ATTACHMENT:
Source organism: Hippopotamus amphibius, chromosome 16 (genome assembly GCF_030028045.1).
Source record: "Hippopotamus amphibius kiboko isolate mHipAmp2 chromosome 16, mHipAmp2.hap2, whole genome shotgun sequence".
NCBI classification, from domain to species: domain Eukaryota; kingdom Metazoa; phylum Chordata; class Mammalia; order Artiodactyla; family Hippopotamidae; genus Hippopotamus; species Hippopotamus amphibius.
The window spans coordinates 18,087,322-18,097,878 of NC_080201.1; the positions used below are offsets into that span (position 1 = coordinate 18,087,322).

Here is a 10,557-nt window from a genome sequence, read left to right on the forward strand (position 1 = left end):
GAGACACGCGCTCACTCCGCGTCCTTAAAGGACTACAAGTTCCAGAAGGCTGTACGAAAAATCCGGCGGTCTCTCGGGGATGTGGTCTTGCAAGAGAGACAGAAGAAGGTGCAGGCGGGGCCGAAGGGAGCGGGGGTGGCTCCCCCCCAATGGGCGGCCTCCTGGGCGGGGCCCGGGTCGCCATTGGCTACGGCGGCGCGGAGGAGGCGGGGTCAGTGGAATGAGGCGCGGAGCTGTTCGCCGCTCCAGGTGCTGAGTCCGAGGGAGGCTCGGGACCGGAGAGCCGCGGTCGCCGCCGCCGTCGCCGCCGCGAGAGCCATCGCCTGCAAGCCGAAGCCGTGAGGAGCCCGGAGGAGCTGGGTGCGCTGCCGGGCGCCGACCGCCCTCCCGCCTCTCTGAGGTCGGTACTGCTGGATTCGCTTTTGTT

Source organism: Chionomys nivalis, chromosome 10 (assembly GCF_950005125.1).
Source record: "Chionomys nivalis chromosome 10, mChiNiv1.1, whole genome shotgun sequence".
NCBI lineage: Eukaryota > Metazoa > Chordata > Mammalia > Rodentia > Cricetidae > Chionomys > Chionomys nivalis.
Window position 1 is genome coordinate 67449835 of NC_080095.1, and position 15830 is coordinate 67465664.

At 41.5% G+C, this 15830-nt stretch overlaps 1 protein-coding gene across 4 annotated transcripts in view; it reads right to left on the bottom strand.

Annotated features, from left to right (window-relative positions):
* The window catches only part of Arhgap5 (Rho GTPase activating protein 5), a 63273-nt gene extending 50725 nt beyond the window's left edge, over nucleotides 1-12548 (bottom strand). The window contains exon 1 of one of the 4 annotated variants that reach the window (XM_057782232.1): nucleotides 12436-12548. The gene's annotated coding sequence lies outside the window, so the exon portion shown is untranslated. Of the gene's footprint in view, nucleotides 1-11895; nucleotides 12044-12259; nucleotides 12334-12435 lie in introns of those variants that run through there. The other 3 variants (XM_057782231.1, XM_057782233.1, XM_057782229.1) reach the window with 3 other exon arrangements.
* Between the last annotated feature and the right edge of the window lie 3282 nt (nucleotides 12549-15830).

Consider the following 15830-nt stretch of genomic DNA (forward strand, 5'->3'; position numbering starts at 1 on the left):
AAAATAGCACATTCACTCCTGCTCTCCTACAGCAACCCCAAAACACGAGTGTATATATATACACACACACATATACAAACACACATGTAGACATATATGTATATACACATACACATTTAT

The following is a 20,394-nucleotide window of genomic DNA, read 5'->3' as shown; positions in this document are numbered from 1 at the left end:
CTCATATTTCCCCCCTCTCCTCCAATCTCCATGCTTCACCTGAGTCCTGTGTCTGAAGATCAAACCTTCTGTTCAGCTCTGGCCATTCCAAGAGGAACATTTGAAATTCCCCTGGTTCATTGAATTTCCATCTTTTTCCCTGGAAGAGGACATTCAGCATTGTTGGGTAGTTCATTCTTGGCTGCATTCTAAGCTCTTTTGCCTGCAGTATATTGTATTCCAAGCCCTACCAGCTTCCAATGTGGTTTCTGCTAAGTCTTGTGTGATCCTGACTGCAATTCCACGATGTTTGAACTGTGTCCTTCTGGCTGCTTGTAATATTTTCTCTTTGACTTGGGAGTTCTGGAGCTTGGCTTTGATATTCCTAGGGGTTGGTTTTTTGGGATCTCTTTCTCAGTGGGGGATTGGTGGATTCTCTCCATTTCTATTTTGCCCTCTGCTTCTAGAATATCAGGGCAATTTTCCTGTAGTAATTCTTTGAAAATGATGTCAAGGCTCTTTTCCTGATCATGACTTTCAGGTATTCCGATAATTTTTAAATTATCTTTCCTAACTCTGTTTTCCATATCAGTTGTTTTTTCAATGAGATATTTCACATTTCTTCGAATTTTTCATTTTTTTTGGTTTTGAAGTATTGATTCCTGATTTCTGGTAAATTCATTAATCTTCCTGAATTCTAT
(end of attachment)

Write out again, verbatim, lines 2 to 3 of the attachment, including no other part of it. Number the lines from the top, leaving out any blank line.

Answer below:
Source record: "Hippopotamus amphibius kiboko isolate mHipAmp2 chromosome 16, mHipAmp2.hap2, whole genome shotgun sequence".
NCBI classification, from domain to species: domain Eukaryota; kingdom Metazoa; phylum Chordata; class Mammalia; order Artiodactyla; family Hippopotamidae; genus Hippopotamus; species Hippopotamus amphibius.